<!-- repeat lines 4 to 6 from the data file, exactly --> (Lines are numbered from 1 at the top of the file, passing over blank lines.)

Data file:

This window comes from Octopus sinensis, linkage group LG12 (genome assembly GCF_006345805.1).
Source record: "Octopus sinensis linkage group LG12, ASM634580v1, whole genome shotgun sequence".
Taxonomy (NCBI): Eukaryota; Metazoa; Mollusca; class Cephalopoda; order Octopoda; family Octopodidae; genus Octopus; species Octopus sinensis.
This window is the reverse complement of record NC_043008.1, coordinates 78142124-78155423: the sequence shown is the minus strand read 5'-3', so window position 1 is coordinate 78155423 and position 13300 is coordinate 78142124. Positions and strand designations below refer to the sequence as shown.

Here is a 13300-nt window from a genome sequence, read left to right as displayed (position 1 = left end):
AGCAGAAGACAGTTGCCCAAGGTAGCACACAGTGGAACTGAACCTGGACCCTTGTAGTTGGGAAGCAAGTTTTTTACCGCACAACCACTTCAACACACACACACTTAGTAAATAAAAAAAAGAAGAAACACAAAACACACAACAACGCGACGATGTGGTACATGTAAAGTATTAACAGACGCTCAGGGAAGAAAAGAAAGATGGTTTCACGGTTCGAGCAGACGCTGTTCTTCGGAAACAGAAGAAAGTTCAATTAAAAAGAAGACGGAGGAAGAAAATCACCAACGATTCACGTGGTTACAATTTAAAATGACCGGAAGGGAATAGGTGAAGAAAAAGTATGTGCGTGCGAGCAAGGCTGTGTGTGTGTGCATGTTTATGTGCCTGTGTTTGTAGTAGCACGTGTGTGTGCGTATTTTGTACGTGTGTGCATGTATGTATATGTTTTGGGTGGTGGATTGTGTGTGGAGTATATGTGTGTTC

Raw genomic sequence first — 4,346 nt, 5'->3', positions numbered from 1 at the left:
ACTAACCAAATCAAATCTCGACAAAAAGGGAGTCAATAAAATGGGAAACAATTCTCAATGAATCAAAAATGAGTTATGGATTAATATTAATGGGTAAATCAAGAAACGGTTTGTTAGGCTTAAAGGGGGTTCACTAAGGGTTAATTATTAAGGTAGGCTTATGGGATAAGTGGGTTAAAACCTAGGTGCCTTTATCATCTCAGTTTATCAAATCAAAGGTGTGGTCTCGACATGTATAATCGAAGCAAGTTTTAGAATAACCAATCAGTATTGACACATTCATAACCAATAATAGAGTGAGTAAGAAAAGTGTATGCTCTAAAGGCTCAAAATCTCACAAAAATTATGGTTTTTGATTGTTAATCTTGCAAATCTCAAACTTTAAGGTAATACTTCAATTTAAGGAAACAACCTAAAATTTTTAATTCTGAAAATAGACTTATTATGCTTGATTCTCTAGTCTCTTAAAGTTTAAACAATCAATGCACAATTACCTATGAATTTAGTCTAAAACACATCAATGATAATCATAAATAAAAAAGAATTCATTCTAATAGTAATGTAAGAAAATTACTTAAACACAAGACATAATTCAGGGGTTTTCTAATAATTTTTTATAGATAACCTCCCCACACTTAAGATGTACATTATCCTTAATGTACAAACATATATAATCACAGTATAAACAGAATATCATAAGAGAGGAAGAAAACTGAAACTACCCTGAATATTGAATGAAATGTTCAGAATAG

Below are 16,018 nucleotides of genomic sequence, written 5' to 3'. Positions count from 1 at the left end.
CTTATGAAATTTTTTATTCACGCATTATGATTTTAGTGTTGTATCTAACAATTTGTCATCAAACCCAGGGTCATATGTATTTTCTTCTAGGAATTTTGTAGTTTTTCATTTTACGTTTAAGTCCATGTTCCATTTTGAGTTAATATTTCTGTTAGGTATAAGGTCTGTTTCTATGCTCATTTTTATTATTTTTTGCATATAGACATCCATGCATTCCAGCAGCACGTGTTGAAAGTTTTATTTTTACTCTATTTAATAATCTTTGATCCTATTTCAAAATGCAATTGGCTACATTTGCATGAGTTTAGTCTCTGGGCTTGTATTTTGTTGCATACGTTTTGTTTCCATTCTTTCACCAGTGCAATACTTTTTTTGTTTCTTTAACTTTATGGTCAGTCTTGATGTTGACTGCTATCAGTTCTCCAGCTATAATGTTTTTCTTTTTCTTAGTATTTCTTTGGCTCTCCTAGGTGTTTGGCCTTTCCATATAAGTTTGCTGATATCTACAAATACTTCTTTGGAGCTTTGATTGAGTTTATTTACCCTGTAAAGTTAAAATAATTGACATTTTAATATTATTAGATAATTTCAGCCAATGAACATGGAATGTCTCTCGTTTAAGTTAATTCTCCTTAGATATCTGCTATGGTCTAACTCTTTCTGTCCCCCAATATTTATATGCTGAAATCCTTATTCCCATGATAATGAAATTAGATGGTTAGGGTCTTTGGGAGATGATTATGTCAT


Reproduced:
This window is the reverse complement of record NC_043008.1, coordinates 78142124-78155423: the sequence shown is the minus strand read 5'-3', so window position 1 is coordinate 78155423 and position 13300 is coordinate 78142124. Positions and strand designations below refer to the sequence as shown.

Here is a 13300-nt window from a genome sequence, read left to right as displayed (position 1 = left end):
AGCAGAAGACAGTTGCCCAAGGTAGCACACAGTGGAACTGAACCTGGACCCTTGTAGTTGGGAAGCAAGTTTTTTACCGCACAACCACTTCAACACACACACACTTAGTAAATAAAAAAAAGAAGAAACACAAAACACACAACAACGCGACGATGTGGTACATGTAAAGTATTAACAGACGCTCAGGGAAGAAAAGAAAGATGGTTTCACGGTTCGAGCAGACGCTGTTCTTCGGAAACAGAAGAAAGTTCAATTAAAAAGAAGACGGAGGAAGAAAATCACCAACGATTCACGTGGTTACAATTTAAAATGACCGGAAGGGAATAGGTGAAGAAAAAGTATGTGCGTGCGAGCAAGGCTGTGTGTGTGTGCATGTTTATGTGCCTGTGTTTGTAGTAGCACGTGTGTGTGCGTATTTTGTACGTGTGTGCATGTATGTATATGTTTTGGGTGGTGGATTGTGTGTGGAGTATATGTGTGTTC